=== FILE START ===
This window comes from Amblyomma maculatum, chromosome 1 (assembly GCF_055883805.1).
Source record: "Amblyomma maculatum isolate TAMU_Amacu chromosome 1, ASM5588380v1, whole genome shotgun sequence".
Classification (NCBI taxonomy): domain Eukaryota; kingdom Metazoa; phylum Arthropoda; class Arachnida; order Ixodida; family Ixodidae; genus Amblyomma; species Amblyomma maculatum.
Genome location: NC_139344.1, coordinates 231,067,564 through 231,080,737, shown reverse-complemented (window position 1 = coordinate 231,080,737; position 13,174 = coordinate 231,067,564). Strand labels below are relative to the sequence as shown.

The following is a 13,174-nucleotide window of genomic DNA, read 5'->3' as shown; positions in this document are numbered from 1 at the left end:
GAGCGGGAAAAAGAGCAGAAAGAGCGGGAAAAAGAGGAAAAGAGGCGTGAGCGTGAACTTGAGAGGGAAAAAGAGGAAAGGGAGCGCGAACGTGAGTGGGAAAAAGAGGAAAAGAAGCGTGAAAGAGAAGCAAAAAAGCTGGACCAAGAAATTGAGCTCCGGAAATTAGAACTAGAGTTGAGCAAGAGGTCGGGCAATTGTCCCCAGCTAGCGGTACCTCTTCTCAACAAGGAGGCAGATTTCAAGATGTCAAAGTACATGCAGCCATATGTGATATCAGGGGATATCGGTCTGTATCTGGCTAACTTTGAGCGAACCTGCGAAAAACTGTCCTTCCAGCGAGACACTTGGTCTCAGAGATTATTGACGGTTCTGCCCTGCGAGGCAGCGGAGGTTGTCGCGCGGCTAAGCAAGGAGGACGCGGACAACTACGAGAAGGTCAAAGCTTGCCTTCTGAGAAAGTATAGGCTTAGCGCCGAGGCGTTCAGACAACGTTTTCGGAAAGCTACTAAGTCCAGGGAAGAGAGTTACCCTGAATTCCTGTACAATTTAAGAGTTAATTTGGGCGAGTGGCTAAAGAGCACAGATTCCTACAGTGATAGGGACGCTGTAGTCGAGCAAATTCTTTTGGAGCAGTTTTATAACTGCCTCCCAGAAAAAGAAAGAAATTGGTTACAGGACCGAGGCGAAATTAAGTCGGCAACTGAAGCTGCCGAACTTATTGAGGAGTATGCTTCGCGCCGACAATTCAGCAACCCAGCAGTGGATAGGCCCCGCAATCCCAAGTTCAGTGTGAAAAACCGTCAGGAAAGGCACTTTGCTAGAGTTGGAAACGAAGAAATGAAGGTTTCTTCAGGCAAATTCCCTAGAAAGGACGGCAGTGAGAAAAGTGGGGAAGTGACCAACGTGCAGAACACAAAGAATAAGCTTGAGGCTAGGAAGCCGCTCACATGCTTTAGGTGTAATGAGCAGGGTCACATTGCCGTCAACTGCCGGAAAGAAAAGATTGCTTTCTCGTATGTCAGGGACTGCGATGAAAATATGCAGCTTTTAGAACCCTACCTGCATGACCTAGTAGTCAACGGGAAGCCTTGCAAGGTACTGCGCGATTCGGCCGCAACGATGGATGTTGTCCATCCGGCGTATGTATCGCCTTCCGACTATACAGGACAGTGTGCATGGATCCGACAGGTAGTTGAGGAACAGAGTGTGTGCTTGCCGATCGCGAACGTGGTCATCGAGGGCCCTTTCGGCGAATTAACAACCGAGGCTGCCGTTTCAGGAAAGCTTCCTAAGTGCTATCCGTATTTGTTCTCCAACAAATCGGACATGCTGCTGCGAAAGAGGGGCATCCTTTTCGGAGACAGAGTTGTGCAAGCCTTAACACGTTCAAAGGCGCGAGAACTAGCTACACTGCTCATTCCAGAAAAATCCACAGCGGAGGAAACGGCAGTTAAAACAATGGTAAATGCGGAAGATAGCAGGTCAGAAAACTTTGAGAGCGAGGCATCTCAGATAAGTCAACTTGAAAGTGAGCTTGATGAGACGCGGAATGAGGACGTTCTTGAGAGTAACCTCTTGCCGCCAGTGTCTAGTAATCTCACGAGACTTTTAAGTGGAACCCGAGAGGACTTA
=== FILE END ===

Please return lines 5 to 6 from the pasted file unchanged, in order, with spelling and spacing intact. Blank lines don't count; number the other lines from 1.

The following is a 13,174-nucleotide window of genomic DNA, read 5'->3' as shown; positions in this document are numbered from 1 at the left end:
GAGCGGGAAAAAGAGCAGAAAGAGCGGGAAAAAGAGGAAAAGAGGCGTGAGCGTGAACTTGAGAGGGAAAAAGAGGAAAGGGAGCGCGAACGTGAGTGGGAAAAAGAGGAAAAGAAGCGTGAAAGAGAAGCAAAAAAGCTGGACCAAGAAATTGAGCTCCGGAAATTAGAACTAGAGTTGAGCAAGAGGTCGGGCAATTGTCCCCAGCTAGCGGTACCTCTTCTCAACAAGGAGGCAGATTTCAAGATGTCAAAGTACATGCAGCCATATGTGATATCAGGGGATATCGGTCTGTATCTGGCTAACTTTGAGCGAACCTGCGAAAAACTGTCCTTCCAGCGAGACACTTGGTCTCAGAGATTATTGACGGTTCTGCCCTGCGAGGCAGCGGAGGTTGTCGCGCGGCTAAGCAAGGAGGACGCGGACAACTACGAGAAGGTCAAAGCTTGCCTTCTGAGAAAGTATAGGCTTAGCGCCGAGGCGTTCAGACAACGTTTTCGGAAAGCTACTAAGTCCAGGGAAGAGAGTTACCCTGAATTCCTGTACAATTTAAGAGTTAATTTGGGCGAGTGGCTAAAGAGCACAGATTCCTACAGTGATAGGGACGCTGTAGTCGAGCAAATTCTTTTGGAGCAGTTTTATAACTGCCTCCCAGAAAAAGAAAGAAATTGGTTACAGGACCGAGGCGAAATTAAGTCGGCAACTGAAGCTGCCGAACTTATTGAGGAGTATGCTTCGCGCCGACAATTCAGCAACCCAGCAGTGGATAGGCCCCGCAATCCCAAGTTCAGTGTGAAAAACCGTCAGGAAAGGCACTTTGCTAGAGTTGGAAACGAAGAAATGAAGGTTTCTTCAGGCAAATTCCCTAGAAAGGACGGCAGTGAGAAAAGTGGGGAAGTGACCAACGTGCAGAACACAAAGAATAAGCTTGAGGCTAGGAAGCCGCTCACATGCTTTAGGTGTAATGAGCAGGGTCACATTGCCGTCAACTGCCGGAAAGAAAAGATTGCTTTCTCGTATGTCAGGGACTGCGATGAAAATATGCAGCTTTTAGAACCCTACCTGCATGACCTAGTAGTCAACGGGAAGCCTTGCAAGGTACTGCGCGATTCGGCCGCAACGATGGATGTTGTCCATCCGGCGTATGTATCGCCTTCCGACTATACAGGACAGTGTGCATGGATCCGACAGGTAGTTGAGGAACAGAGTGTGTGCTTGCCGATCGCGAACGTGGTCATCGAGGGCCCTTTCGGCGAATTAACAACCGAGGCTGCCGTTTCAGGAAAGCTTCCTAAGTGCTATCCGTATTTGTTCTCCAACAAATCGGACATGCTGCTGCGAAAGAGGGGCATCCTTTTCGGAGACAGAGTTGTGCAAGCCTTAACACGTTCAAAGGCGCGAGAACTAGCTACACTGCTCATTCCAGAAAAATCCACAGCGGAGGAAACGGCAGTTAAAACAATGGTAAATGCGGAAGATAGCAGGTCAGAAAACTTTGAGAGCGAGGCATCTCAGATAAGTCAACTTGAAAGTGAGCTTGATGAGACGCGGAATGAGGACGTTCTTGAGAGTAACCTCTTGCCGCCAGTGTCTAGTAATCTCACGAGACTTTTAAGTGGAACCCGAGAGGACTTA